2. Two things: Any sudden surge in power will also represent a reason for worry for me, as the next time he tests positive he’s going away for a long time. I’m not casting aspersions in a random way, he’s already tested positive once, and I think that–just as a soccer manager has to be careful with a player who’s already been issued a yellow card–we are going to need to be careful about counting on Galvis being the long-term solution to anything, at least until he tests clean for an extended period.

          (Yes, yes, I realize he has excuses and I’m not judging his character–I’m just making a practical point about resource allocation. He’s one errant drop of urine away from a 100-game suspension, so we should be wary about installing him as a starter.)

          I like the idea of turning down Polanco’s option and bringing him back on a reasonable one-year deal, with the idea that he would be a bench player who would get a couple starts a week at 3rd and 2nd, serving as an insurance policy against either Galvis or Utley missing significant time, and serving a a RH bat off the bench. His contact skills would be useful late-game situations where you need to move a runner or get a run in from third.

        3. I’ve seen Galvis for a few years now and his body type changed quite a bit in the last two years as he’s gotten much stronger. While that is very normal for a guy now 22 years old, the roid use is very concerning to me. I’m hopeful he can continue his upward hitting trend without the juice. Its hard for me to see him hitting 10 -15 next year be he did surprise me this year with his occassional power. Let’s hope…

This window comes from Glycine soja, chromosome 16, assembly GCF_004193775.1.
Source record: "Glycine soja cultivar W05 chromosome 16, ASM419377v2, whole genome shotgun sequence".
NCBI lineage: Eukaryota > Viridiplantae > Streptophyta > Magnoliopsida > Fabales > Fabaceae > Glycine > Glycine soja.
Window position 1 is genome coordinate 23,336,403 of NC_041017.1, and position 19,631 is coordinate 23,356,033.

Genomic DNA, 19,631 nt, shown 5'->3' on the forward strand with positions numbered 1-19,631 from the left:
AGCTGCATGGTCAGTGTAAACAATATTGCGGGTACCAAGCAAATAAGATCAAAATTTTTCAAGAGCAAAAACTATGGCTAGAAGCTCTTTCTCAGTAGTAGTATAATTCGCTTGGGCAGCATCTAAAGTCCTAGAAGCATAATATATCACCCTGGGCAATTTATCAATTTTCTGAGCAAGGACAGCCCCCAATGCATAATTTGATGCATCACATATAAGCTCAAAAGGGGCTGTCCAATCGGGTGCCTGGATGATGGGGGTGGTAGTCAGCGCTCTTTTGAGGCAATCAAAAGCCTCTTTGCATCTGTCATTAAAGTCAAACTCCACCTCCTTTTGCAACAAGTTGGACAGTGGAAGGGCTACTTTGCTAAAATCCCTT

4. There are two seperate issues here, PEDs and reasonable expectations. I’m going to pass on PEDs, but as for reasonable expectations, his 2012 major league HR numbers project out to 9 in a full season, so I hardly think 10-15 is a stretch, especially given this age and trend line. It’s not as if I’m projecting him to all of the sudden become a great hitter, I’m projecting him, granted somewhat optimistically, to become an average hitter. Given his trajectory as a hitter, I don’t think that’s out of line.

          Of course that brings us back to PEDs. If one thinks that his trajectory as a hitter can be linked mainly to PEDs use, I guess you might be sceptical about whether that trajectory can continue without PEDs.

          Remember what the options are here, though. None of the FA options are terribly palatable, Asche isn’t ready, and trade options are mostly pie in the sky. All I’m saying is that I’m increasinbgly liking the option of going with Galvis/Frandsen, and hoping either than Galvis continues to develop, or that Frandsen’s 2012 wasn’t a total fluke (granted that best case scenario his BA will be lower). Well, not “liking,” exactly, more acepting it as the least bad option. (Or if not Frandsen, some other cheap option as a fallback if Galvis can’t handle it.)